Solution Strategy

Finding an expression for c in terms of a and b can ignore the requirement for integer values. Once we have an expression for (1) we can use it to search for integer values  of a, b, and c.
Must the point of tangency of the circumcircle to DE be at the midpoint? Why?
Draw in segments FA, FC, and FB.

Let the lengths of the sides AF and BF be of length n.   Can you solve for n in terms of c?Using the Law of Cosines, from triangle ABC we get

    Note that angle AFC and angle ABC subtend the same chord. Therefore they are equal. Likewise angle BFC and angle BAC subtend the same chord and therefore they are equal. That is, the measure of Angle AFB is the same as the measure of Angle A plus the measure of Angle B. Now, (angle measures) A+B = 180 - C.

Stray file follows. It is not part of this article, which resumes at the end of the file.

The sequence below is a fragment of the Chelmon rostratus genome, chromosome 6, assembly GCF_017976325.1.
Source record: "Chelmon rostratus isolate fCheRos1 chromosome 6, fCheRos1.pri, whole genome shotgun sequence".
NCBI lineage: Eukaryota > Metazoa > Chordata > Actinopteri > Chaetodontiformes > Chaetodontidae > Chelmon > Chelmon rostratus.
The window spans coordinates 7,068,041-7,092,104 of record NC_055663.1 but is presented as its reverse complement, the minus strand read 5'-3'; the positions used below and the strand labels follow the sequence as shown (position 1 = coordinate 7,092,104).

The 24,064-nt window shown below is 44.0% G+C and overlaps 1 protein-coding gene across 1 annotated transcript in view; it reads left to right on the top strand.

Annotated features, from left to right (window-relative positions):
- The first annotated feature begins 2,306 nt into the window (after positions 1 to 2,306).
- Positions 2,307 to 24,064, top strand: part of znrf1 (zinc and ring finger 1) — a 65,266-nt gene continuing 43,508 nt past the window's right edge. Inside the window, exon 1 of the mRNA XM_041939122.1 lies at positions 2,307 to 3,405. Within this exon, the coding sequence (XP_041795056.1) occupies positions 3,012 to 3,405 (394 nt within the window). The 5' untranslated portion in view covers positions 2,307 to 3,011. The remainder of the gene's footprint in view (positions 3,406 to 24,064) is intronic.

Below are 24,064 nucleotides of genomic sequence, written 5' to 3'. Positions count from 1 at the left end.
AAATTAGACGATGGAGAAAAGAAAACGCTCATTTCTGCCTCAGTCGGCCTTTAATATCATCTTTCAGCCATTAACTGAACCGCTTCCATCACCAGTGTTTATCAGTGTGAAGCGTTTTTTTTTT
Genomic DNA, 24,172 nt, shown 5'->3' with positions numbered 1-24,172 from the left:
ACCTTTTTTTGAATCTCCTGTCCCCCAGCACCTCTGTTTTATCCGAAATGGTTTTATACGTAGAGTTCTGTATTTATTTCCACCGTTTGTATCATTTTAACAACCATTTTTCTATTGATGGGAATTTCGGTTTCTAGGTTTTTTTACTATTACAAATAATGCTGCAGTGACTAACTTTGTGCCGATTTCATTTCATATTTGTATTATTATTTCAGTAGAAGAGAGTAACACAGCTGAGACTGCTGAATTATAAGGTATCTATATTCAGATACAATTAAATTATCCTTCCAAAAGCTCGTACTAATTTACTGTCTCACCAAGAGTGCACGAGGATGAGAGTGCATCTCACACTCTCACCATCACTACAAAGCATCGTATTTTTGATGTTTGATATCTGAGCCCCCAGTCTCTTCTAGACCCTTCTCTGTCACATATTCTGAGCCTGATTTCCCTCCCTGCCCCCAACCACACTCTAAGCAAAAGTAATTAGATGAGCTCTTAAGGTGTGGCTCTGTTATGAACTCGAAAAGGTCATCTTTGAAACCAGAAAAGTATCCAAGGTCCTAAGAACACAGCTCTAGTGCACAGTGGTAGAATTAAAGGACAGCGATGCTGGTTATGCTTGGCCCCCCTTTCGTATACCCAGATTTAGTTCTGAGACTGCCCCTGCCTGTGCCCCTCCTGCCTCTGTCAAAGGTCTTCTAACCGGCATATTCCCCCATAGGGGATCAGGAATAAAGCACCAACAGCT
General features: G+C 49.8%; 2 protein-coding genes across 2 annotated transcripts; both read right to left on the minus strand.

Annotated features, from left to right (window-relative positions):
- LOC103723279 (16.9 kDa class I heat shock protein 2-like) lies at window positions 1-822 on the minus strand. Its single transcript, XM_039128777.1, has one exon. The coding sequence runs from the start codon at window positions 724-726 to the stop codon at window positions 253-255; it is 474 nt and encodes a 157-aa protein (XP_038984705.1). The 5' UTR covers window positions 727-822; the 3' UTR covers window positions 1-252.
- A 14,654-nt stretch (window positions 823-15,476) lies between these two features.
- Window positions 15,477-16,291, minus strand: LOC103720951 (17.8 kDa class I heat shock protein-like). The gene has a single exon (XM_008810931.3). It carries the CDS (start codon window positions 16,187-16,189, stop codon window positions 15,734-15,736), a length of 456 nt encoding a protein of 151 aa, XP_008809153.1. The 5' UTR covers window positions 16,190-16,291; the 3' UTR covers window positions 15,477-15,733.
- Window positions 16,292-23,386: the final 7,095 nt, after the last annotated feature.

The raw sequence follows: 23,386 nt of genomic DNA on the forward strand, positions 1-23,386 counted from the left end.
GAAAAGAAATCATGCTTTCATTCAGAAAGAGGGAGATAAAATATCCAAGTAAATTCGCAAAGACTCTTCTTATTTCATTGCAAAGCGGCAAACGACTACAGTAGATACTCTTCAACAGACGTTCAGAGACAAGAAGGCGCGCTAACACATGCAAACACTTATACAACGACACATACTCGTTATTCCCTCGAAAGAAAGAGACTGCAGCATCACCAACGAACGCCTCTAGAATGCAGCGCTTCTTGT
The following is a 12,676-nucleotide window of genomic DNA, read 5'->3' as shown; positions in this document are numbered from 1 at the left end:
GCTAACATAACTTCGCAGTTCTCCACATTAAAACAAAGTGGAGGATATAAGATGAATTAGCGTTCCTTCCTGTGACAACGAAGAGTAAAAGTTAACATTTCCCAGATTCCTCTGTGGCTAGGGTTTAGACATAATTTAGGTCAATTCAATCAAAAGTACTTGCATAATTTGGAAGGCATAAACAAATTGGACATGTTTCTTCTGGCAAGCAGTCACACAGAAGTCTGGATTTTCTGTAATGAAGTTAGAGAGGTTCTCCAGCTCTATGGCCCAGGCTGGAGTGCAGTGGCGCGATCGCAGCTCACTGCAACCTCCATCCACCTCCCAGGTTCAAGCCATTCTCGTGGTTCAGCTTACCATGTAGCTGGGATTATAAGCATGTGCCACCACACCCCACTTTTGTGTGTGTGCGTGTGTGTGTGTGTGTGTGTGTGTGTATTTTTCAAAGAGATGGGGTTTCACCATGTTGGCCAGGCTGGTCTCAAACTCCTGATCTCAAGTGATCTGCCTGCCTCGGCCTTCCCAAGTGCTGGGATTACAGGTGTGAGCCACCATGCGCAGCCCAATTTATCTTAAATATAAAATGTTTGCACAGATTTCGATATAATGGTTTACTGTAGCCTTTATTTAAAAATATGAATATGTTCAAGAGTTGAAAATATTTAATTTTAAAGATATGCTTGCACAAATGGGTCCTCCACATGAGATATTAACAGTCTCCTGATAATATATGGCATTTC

Using the Law of Cosines, from triangle AFB, we get
    But angle A + B = 180 - C, so

    From triangle ADF, the Pythagorean relation would give
    Substituting in the previous equation gives
    Divide both sides to get
    Substituting in the first Law of Cosines equation from triangle ABC,
    Thus c is this function of a and b, whether or not the values are integers. The integer values are clear, however, and if (a,b,c ) satisfies the equation, then so does (ka,kb,kc).